Police Chief Susan Ballard has come under scrutiny for a number of things ranging from the increase in fatal uses of force by her officers to disparate treatment of Micronesians and other people of color, including Blacks and Native Hawaiians, to how she’s decided to spend federal coronavirus relief aid, a subject that’s now under federal investigation.

Hawaii’s other police chiefs have not been immune from scandal.

Hawaii’s police union enlisted the help of HPD officer Enoka Lucas, right, for its ad campaign meant to burnish officers’ images in the community. Screen shot

On Maui, Police Chief Tivoli Faaumu is set to retire amidst questions over how he responded to a minor hit-and-run accident he was involved in at a Kahului shopping center.

Kauai Police Chief Todd Raybuck, meanwhile, has come under fire for racist remarks he made about Asians. Raybuck, who was hired in 2019 after he retired from the Las Vegas Metropolitan Police Department, is white.

All of these controversies are playing out during a national debate about policing in America.

SHOPO’s ads are airing while Derek Chauvin stands trial in front of a national TV audience for killing George Floyd, a Black man, in Minneapolis, Minnesota, in May 2020.

Chauvin, a white police officer, was filmed kneeling on Floyd’s neck during an arrest for more than eight minutes, which ultimately led to his death. The killing sparked nationwide protests and calls for reform.

SHOPO President Malcolm Lutu did not respond to Civil Beat’s request for comment about the union’s advertising campaign.

The fact that the union is spending money to promote itself and its members is not that unusual.

About 10% of SHOPO’s expenditures are dedicated to advertising, according to federal tax records. From 2014 to 2018, for instance, the union spent more than $1 million to promote the union and its officers. The same tax filings show that each year SHOPO collects about $2.4 million in dues from its membership.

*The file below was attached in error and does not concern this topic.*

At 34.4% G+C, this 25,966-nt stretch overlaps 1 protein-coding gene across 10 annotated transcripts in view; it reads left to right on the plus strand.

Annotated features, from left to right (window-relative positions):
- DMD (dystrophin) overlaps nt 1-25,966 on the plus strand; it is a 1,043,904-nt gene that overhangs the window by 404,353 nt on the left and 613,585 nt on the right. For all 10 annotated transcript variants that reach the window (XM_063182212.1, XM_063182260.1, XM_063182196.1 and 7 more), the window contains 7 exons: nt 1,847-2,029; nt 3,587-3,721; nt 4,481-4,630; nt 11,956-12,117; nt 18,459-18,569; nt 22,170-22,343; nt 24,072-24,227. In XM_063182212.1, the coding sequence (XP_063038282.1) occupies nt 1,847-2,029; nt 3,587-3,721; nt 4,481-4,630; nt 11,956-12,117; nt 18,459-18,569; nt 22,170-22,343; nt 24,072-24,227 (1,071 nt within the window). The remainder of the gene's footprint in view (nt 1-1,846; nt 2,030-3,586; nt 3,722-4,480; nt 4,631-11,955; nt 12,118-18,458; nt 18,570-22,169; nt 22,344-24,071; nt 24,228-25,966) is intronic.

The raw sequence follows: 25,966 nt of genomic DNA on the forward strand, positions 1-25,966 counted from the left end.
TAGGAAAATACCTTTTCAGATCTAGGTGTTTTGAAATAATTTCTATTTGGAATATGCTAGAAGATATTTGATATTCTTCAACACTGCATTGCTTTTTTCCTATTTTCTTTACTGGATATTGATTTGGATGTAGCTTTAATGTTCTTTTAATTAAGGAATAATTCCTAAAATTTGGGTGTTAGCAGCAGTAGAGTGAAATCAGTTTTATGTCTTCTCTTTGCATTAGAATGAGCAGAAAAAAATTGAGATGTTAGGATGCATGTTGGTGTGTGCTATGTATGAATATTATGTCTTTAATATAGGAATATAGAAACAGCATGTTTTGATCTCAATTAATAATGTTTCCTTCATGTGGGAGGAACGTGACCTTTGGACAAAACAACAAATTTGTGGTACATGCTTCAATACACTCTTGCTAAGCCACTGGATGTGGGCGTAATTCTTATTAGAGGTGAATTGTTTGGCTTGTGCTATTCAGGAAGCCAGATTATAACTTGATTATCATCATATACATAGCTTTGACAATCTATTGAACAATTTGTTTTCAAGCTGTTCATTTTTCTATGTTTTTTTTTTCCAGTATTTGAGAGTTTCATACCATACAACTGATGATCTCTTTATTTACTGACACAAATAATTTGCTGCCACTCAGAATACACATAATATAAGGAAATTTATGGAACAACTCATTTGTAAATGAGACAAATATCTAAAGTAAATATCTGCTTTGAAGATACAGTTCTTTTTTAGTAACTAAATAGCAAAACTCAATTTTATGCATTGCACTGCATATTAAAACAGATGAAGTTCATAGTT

Meda Chesney-Lind, a criminologist and professor emerita of women’s studies at the University of Hawaii, said it’s clear from the advertising that SHOPO is trying to improve the stature of police officers in the community given the national discourse surrounding policing.

She also noted the significance of HPD highlighting the stories of female officers when the department has struggled for years to recruit women to the police force.

“There’s pressure nationally and there’s pressure locally for police accountability and to look at the role of policing in the community so I imagine that’s what’s prompting this,” Chesney-Lind said.

There’s also a need to talk about what policing should look like moving forward, she said, especially as police officers across the country are increasingly called upon to grapple with complex social issues, such as mental illness and homelessness, that are normally the purview of other qualified professionals.

“Of course, it’s tough to be a police officer and everybody understands the stress involved,” Chesney-Lind said. “So this should also be a conversation we’re having locally.”